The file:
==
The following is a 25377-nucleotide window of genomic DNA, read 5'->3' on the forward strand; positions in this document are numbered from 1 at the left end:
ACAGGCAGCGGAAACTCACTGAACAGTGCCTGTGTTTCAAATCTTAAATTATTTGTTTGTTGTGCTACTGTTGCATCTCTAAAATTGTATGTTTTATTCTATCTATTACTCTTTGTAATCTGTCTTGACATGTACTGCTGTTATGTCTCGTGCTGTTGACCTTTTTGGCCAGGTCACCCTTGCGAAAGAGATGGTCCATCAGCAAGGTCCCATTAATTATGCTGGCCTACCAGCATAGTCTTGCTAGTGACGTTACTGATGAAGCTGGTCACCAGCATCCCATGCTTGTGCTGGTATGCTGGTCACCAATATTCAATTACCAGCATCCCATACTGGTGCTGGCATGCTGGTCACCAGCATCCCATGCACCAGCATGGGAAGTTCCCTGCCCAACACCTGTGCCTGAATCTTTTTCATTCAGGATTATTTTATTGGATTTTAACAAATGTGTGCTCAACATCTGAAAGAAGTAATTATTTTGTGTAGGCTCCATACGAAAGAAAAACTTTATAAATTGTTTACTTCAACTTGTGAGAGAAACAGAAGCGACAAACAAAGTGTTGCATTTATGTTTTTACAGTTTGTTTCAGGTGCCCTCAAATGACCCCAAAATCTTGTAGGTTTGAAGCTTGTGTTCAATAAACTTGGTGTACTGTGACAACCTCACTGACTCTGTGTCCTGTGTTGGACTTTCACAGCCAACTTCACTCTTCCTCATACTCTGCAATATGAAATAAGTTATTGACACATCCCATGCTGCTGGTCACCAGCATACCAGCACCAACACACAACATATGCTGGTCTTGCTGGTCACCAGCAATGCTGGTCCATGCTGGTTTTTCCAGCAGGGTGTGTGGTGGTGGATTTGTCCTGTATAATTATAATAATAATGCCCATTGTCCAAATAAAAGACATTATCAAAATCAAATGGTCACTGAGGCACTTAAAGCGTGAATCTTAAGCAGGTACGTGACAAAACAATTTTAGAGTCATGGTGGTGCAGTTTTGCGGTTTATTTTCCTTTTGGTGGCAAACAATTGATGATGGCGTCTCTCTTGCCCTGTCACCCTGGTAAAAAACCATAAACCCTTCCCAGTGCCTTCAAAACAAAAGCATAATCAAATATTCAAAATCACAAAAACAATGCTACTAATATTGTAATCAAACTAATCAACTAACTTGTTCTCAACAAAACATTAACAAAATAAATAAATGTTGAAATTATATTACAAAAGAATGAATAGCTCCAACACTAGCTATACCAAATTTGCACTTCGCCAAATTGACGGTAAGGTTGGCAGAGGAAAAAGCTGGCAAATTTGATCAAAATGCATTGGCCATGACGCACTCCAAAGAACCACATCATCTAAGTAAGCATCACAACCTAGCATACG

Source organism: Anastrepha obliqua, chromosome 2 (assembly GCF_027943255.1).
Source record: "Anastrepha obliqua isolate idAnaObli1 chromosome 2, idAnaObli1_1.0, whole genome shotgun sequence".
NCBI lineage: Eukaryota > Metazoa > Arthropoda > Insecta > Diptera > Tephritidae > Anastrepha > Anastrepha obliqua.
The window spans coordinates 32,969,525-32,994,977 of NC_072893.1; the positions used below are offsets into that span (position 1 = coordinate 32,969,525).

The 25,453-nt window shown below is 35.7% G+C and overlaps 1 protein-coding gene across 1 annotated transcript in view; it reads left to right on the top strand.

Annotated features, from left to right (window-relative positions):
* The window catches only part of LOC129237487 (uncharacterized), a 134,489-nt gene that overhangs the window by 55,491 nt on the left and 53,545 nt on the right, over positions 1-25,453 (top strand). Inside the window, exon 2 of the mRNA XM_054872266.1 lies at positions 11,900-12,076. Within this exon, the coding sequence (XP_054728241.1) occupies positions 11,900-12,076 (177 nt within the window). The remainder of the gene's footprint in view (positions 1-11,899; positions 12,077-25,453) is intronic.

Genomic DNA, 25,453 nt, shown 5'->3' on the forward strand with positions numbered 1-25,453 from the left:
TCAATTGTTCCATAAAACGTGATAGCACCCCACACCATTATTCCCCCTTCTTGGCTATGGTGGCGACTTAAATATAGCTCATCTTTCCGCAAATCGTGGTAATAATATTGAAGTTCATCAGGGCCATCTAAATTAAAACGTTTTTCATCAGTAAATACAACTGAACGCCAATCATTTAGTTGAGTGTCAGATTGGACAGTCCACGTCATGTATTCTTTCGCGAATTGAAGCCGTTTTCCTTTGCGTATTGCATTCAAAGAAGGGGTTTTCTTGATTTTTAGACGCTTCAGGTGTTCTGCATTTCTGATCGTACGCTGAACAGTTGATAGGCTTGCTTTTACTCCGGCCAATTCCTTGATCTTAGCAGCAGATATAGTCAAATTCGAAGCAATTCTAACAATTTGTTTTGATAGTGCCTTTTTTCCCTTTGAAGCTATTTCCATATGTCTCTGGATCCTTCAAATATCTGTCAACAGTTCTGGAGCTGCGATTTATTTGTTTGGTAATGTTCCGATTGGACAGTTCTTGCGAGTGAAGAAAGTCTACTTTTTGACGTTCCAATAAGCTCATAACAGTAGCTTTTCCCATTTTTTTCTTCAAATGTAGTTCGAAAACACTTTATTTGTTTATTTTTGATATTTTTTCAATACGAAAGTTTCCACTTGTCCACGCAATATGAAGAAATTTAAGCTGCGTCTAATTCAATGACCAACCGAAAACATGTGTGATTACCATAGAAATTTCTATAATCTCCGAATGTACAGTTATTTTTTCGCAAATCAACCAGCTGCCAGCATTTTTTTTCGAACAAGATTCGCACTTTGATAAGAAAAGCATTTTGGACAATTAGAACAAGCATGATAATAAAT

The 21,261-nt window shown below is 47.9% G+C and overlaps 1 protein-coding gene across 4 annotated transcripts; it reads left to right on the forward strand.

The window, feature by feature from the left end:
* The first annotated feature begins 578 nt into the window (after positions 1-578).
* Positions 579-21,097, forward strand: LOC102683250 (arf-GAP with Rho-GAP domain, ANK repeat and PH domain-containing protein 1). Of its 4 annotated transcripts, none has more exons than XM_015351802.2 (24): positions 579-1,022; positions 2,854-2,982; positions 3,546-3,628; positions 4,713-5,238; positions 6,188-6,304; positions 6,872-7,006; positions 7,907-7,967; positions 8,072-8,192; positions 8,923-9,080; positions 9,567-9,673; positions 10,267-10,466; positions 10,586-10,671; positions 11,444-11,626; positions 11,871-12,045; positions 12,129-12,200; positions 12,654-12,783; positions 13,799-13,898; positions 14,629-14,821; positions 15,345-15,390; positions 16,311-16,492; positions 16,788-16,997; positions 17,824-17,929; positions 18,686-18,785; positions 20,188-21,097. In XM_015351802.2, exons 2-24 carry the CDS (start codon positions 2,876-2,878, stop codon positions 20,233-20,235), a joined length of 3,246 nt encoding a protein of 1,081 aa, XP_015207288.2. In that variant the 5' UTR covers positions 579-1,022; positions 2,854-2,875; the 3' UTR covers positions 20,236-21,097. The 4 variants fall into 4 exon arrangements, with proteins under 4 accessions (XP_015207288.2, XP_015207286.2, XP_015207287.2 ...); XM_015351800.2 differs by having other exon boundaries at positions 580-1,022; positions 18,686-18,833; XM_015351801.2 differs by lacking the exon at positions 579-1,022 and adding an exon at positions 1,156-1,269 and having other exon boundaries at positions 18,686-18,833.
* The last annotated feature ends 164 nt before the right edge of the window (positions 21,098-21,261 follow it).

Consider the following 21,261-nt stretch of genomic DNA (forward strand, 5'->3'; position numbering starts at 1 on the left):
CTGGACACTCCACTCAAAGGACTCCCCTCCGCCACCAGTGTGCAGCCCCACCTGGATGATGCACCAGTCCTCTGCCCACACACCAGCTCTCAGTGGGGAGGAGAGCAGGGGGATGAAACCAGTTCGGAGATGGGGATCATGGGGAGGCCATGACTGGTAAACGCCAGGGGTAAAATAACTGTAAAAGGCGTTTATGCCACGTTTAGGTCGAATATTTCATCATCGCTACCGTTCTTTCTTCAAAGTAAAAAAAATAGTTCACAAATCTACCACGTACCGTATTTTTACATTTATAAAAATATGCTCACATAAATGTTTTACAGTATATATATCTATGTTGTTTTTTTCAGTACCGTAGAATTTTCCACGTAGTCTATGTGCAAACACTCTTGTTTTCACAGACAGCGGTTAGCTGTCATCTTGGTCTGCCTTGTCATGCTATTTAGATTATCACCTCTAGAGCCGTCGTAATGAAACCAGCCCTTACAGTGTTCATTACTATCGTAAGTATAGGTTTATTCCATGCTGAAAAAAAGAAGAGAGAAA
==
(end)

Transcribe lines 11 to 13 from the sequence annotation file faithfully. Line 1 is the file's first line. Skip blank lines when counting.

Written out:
TCAATTGTTCCATAAAACGTGATAGCACCCCACACCATTATTCCCCCTTCTTGGCTATGGTGGCGACTTAAATATAGCTCATCTTTCCGCAAATCGTGGTAATAATATTGAAGTTCATCAGGGCCATCTAAATTAAAACGTTTTTCATCAGTAAATACAACTGAACGCCAATCATTTAGTTGAGTGTCAGATTGGACAGTCCACGTCATGTATTCTTTCGCGAATTGAAGCCGTTTTCCTTTGCGTATTGCATTCAAAGAAGGGGTTTTCTTGATTTTTAGACGCTTCAGGTGTTCTGCATTTCTGATCGTACGCTGAACAGTTGATAGGCTTGCTTTTACTCCGGCCAATTCCTTGATCTTAGCAGCAGATATAGTCAAATTCGAAGCAATTCTAACAATTTGTTTTGATAGTGCCTTTTTTCCCTTTGAAGCTATTTCCATATGTCTCTGGATCCTTCAAATATCTGTCAACAGTTCTGGAGCTGCGATTTATTTGTTTGGTAATGTTCCGATTGGACAGTTCTTGCGAGTGAAGAAAGTCTACTTTTTGACGTTCCAATAAGCTCATAACAGTAGCTTTTCCCATTTTTTTCTTCAAATGTAGTTCGAAAACACTTTATTTGTTTATTTTTGATATTTTTTCAATACGAAAGTTTCCACTTGTCCACGCAATATGAAGAAATTTAAGCTGCGTCTAATTCAATGACCAACCGAAAACATGTGTGATTACCATAGAAATTTCTATAATCTCCGAATGTACAGTTATTTTTTCGCAAATCAACCAGCTGCCAGCATTTTTTTTCGAACAAGATTCGCACTTTGATAAGAAAAGCATTTTGGACAATTAGAACAAGCATGATAATAAAT

The 21,261-nt window shown below is 47.9% G+C and overlaps 1 protein-coding gene across 4 annotated transcripts; it reads left to right on the forward strand.

The window, feature by feature from the left end: